The irreligious person’s paradoxical search for religious identity and the tendency of Atheists to make idols out of their ideals are two of several recurring themes broached in Davita’s Harp. Ilana’s parents have given themselves over to such an obsessive form of political activism that they’ve turned “the beginning of the end of capitalism” into a kind of religious obligation, for the fulfillment of which they frequent party rallies as others would church congregations, host study groups for the works of Marx and Engels, and view their agenda as the world’s only salvation from the cruelties of fascism. Ilana’s missionary aunt decries the hypocrisy of this lifestyle in a letter written after the Chandals suffer a tragic loss from the German bombing run:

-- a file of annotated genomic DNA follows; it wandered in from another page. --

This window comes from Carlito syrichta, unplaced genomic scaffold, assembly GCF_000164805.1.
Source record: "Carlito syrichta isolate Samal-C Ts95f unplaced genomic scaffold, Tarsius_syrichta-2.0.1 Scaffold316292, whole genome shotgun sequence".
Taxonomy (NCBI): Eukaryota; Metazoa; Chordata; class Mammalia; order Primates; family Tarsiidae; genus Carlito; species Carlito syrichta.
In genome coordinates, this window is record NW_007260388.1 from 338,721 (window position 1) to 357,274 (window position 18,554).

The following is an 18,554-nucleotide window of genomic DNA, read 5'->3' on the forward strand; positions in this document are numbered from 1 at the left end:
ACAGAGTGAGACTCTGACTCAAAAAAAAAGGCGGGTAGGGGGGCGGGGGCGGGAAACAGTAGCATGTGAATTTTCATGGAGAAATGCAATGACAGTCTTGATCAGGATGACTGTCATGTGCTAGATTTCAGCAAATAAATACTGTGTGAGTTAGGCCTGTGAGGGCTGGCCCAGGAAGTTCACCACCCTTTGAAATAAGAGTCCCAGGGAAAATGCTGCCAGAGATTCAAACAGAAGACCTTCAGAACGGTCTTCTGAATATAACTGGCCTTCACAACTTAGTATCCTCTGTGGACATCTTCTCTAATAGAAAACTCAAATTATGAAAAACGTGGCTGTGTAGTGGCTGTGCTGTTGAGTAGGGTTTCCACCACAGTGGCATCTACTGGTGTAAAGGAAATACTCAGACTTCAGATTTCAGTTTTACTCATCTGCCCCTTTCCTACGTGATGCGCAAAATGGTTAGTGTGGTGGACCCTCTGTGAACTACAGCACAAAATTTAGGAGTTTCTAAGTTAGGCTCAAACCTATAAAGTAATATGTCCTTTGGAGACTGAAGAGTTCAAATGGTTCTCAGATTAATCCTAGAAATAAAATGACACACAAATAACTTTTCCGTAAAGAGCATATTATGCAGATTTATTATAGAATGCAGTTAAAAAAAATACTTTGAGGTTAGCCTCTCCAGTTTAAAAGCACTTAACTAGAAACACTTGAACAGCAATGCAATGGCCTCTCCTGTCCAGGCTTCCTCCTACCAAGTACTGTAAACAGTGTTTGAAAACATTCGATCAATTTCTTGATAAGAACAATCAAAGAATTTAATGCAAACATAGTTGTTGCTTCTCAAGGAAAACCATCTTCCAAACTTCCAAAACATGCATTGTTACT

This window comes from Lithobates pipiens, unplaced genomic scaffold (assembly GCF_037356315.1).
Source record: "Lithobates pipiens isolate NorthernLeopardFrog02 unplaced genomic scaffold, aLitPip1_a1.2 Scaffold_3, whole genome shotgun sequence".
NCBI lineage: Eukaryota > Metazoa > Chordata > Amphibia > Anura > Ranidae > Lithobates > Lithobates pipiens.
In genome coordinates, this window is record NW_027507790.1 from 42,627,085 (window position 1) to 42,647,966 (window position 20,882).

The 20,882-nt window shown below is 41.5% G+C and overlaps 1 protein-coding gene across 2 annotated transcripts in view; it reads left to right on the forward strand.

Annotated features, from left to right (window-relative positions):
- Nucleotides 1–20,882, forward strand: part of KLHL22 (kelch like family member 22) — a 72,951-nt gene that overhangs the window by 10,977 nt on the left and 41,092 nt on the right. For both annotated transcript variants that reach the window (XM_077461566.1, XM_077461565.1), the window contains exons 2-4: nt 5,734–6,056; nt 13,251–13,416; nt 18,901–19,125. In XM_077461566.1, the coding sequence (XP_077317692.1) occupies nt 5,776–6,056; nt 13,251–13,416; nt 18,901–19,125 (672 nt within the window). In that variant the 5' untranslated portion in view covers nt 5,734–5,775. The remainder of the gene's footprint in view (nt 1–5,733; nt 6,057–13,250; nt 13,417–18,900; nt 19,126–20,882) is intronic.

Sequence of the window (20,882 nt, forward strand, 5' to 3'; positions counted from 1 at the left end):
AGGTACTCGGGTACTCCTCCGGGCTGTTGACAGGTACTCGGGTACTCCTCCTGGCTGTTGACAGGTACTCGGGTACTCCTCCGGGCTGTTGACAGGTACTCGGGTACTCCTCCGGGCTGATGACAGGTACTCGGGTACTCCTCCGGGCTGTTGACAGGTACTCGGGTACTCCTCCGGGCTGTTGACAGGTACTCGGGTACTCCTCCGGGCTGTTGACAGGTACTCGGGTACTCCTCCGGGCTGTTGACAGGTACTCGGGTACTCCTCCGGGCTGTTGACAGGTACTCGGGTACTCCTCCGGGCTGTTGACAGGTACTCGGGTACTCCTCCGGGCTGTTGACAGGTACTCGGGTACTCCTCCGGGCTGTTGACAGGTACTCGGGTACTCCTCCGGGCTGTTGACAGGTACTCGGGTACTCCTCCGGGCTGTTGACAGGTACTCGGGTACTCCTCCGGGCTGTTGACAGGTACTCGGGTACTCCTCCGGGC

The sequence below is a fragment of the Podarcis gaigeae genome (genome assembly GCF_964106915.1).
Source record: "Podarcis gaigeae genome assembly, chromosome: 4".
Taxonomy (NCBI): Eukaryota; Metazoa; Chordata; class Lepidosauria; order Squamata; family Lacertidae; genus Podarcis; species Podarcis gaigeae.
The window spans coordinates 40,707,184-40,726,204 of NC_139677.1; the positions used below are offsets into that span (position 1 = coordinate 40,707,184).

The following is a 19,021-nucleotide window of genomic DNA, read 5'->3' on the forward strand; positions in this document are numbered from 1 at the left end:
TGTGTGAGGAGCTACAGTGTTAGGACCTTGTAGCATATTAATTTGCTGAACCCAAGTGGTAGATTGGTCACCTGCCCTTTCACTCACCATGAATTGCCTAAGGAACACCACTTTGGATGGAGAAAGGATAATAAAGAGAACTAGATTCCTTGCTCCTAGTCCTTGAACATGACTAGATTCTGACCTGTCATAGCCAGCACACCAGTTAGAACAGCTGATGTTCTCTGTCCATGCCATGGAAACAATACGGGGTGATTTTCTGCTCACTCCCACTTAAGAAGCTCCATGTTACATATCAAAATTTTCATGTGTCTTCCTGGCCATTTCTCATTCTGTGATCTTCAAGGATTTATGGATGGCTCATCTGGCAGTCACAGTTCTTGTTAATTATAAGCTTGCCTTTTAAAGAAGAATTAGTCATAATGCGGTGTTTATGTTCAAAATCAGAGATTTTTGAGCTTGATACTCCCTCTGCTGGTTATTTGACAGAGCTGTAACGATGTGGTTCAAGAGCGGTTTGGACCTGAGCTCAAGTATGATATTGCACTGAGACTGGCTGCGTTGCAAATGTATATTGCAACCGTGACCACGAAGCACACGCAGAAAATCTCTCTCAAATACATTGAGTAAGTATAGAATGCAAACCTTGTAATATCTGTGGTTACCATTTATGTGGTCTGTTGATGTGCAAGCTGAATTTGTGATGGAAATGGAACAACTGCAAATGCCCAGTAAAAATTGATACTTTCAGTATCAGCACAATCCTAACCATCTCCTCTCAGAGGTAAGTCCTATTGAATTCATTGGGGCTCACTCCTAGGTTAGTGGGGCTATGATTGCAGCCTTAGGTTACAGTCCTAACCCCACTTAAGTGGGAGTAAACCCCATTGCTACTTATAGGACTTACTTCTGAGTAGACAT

“I know such faith is for you a chimera, an illusion cast upon us by those in power so as to make existence bearable and their power impregnable. But, my dear Anne, isn’t what you call an illusion simply someone else’s dream with which you disagree? And what of your workers’ revolution, your classless society, your dream of an early end to social strife, economic scarcity, individual degradation, and misery? If faith in god is merely an illusion, then why not faith in man too?… The rivers of blood that now soak the soil of Spain are a testament to the unredemptive savagery of mankind.”